S.Lanka rebels recruit 709 child soldiers - UNICEF
COLOMBO (Reuters) - More than 700 children were recruited as soldiers by Sri Lanka's Tamil Tiger rebels last year despite a ceasefire in the island's ethnic war, the U.N. children's agency said on Thursday. In a progress report on a $14 million Action Plan drawn up last year by the government and the Liberation Tigers of Tamil Eelam (LTTE) to help 50,000 war-affected children, UNICEF said the rebels had still not stopped taking children as soldiers.
"In 2003, UNICEF received reports of 709 children recruited by the LTTE and 202 released from the LTTE," UNICEF said.
It said the average age was 15 years, while the youngest recruit was only 10 years old.
The Tigers have admitted recruiting children in the past, but now say they reject underage children who they say flee to them to escape poverty or abuse at the hands of government forces.
Other U.N. groups and the monitors overseeing a Norwegian-brokered ceasefire that was signed nearly two years ago also say forcible recruitment is still taking place.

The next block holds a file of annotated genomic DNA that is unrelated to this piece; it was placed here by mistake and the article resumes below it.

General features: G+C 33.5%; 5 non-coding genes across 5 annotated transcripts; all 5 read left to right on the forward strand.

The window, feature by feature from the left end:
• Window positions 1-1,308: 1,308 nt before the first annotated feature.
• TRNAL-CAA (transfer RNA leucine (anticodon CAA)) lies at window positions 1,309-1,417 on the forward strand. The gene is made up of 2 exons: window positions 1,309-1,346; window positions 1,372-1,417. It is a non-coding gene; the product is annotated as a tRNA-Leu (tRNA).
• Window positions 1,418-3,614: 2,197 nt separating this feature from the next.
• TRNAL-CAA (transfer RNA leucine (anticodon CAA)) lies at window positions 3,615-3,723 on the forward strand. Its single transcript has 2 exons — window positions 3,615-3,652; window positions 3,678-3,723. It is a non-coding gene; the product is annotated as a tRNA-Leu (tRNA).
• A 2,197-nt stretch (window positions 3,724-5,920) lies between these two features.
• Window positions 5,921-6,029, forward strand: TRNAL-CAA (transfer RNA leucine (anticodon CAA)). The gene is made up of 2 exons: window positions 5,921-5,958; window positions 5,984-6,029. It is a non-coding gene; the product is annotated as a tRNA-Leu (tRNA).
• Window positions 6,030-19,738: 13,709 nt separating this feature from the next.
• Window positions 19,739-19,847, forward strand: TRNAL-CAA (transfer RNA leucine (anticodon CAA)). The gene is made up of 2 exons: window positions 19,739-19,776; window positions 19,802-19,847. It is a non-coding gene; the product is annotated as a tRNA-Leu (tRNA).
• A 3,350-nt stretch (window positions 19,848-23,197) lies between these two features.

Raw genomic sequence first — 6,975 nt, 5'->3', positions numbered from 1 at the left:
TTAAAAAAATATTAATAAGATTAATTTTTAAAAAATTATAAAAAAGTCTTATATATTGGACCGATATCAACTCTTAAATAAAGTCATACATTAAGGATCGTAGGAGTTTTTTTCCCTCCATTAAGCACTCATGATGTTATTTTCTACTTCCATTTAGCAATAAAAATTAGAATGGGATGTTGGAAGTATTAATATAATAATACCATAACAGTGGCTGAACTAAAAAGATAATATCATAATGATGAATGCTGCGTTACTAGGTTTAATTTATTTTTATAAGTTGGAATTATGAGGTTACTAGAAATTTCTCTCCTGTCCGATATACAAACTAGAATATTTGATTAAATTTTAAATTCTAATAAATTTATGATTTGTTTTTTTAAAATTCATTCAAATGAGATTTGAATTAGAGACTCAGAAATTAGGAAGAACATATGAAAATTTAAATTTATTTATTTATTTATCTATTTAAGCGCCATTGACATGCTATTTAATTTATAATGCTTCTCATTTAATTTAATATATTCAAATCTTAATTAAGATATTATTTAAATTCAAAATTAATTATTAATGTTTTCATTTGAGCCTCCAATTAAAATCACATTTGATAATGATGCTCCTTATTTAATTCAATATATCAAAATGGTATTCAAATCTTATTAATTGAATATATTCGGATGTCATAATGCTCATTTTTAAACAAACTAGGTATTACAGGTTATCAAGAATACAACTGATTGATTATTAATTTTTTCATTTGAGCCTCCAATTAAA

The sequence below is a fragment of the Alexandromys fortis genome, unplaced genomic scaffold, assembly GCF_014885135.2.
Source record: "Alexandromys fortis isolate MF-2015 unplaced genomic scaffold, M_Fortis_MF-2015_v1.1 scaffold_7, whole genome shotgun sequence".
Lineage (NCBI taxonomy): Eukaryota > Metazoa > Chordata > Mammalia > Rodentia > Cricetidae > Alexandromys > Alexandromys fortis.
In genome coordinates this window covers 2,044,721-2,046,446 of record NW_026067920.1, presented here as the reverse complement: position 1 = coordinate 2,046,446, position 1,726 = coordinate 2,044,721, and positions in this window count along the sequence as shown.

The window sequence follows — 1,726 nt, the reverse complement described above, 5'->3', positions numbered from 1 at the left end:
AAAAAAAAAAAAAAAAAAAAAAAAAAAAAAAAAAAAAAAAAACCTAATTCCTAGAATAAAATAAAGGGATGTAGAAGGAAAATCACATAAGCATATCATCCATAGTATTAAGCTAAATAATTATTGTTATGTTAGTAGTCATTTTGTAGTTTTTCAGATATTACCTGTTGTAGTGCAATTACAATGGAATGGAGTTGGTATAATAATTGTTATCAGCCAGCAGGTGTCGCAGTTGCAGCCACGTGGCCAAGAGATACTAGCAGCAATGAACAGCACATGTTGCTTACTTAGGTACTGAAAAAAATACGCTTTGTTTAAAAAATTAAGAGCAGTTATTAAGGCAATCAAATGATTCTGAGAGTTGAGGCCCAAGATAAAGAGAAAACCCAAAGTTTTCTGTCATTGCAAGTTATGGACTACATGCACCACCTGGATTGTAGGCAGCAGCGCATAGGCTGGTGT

The issue is considered a litmus test of the sincerity of the LTTE, even though efforts to restart talks to permanently end the two-decade war have stalled amid a power struggle between President Chandrika Kumaratunga and Prime Minister Ranil Wickremesinghe.
But UNICEF said the action plan had put systems in place to help children in the north and east, areas badly ravaged by the war that has killed 64,000.
These include a network of social workers, more access to education and vocational training, and training on children's rights given to LTTE cadres and the police.
A transit centre was also opened in the northern rebel-held town of Kilinochchi in October, through which 55 child soldiers were processed for their return home.
"Substantial work has been done and important foundations have been laid," said UNICEF country representative Ted Chaiban, who added more commitment was needed.
The report said for the Action Plan to succeed in 2004 "the LTTE must cease all recruitment of children... The LTTE must release all child soldiers."
It also said the government has to step up efforts to fill shortages of education and health workers, and increase the rehabilitation of basic infrastructure.
UNICEF said landmines killed 20 children last year, and that access to proper health care was still a major problem.
Peace talks were to have restarted early this year, but the political fight between the president and prime minister, who are elected separately and disagree on the peace process, stopped preliminary negotiations on arranging the talks.
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